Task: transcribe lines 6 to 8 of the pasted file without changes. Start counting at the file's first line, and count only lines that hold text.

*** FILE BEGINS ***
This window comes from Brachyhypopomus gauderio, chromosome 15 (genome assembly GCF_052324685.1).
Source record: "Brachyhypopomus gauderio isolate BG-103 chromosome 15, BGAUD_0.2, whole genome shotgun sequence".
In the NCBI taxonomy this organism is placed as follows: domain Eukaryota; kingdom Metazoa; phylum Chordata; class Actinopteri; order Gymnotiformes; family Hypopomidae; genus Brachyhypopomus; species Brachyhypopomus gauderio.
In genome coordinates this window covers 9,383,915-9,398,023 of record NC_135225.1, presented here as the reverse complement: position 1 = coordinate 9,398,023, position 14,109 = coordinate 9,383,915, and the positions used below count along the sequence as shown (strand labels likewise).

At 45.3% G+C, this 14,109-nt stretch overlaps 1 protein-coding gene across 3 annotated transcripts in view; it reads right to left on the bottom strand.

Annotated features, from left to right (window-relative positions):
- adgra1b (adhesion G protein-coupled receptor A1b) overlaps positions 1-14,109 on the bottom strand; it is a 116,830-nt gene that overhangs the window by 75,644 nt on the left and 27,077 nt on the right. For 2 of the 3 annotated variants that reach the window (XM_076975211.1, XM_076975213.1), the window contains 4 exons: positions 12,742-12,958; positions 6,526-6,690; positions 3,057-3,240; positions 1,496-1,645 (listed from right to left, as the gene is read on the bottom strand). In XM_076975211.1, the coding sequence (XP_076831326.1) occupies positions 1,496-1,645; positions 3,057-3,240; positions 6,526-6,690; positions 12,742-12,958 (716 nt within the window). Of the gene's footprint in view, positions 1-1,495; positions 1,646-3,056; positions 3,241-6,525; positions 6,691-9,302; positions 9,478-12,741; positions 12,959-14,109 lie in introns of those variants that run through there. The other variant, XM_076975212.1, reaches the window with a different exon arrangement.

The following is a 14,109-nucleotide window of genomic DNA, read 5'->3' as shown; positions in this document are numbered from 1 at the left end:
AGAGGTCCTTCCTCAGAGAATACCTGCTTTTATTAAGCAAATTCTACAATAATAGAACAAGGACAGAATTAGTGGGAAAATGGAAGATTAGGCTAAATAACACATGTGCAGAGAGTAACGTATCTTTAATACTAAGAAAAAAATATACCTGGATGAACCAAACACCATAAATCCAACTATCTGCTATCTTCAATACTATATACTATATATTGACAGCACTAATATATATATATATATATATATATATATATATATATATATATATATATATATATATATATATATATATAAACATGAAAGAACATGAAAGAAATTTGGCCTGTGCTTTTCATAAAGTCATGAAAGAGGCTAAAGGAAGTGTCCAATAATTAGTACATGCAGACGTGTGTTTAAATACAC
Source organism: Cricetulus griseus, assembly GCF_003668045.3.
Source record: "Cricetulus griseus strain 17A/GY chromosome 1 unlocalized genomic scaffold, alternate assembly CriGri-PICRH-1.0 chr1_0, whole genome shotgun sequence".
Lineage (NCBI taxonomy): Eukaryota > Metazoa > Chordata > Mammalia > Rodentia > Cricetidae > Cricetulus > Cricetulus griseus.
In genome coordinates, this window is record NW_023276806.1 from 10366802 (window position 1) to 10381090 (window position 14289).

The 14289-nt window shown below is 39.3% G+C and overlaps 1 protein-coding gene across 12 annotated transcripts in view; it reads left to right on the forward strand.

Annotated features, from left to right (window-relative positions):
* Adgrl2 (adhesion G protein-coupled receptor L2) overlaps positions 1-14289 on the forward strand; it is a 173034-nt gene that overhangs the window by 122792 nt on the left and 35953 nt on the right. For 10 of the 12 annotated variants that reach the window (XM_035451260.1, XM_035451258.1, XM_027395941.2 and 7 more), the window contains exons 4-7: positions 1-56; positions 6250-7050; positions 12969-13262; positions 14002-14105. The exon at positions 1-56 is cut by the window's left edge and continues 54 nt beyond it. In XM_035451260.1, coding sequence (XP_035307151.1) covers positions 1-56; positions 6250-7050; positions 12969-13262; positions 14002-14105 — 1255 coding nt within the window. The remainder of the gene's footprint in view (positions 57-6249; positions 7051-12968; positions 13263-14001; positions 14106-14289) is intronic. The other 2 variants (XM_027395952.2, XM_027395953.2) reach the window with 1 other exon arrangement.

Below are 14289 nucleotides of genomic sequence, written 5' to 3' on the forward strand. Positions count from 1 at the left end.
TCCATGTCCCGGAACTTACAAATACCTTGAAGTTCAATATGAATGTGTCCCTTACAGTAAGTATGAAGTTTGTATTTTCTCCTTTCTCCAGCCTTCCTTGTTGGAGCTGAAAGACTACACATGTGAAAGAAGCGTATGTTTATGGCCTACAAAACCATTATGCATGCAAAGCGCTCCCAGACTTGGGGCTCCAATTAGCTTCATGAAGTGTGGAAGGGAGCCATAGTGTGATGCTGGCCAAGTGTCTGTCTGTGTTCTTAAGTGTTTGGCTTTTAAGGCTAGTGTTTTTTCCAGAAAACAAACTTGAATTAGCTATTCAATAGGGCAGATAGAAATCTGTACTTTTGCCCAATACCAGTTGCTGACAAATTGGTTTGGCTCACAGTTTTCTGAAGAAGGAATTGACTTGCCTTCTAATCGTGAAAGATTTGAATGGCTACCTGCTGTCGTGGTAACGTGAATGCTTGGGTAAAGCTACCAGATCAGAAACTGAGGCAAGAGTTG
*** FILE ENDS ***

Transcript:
Annotated features, from left to right (window-relative positions):
- adgra1b (adhesion G protein-coupled receptor A1b) overlaps positions 1-14,109 on the bottom strand; it is a 116,830-nt gene that overhangs the window by 75,644 nt on the left and 27,077 nt on the right. For 2 of the 3 annotated variants that reach the window (XM_076975211.1, XM_076975213.1), the window contains 4 exons: positions 12,742-12,958; positions 6,526-6,690; positions 3,057-3,240; positions 1,496-1,645 (listed from right to left, as the gene is read on the bottom strand). In XM_076975211.1, the coding sequence (XP_076831326.1) occupies positions 1,496-1,645; positions 3,057-3,240; positions 6,526-6,690; positions 12,742-12,958 (716 nt within the window). Of the gene's footprint in view, positions 1-1,495; positions 1,646-3,056; positions 3,241-6,525; positions 6,691-9,302; positions 9,478-12,741; positions 12,959-14,109 lie in introns of those variants that run through there. The other variant, XM_076975212.1, reaches the window with a different exon arrangement.

The following is a 14,109-nucleotide window of genomic DNA, read 5'->3' as shown; positions in this document are numbered from 1 at the left end: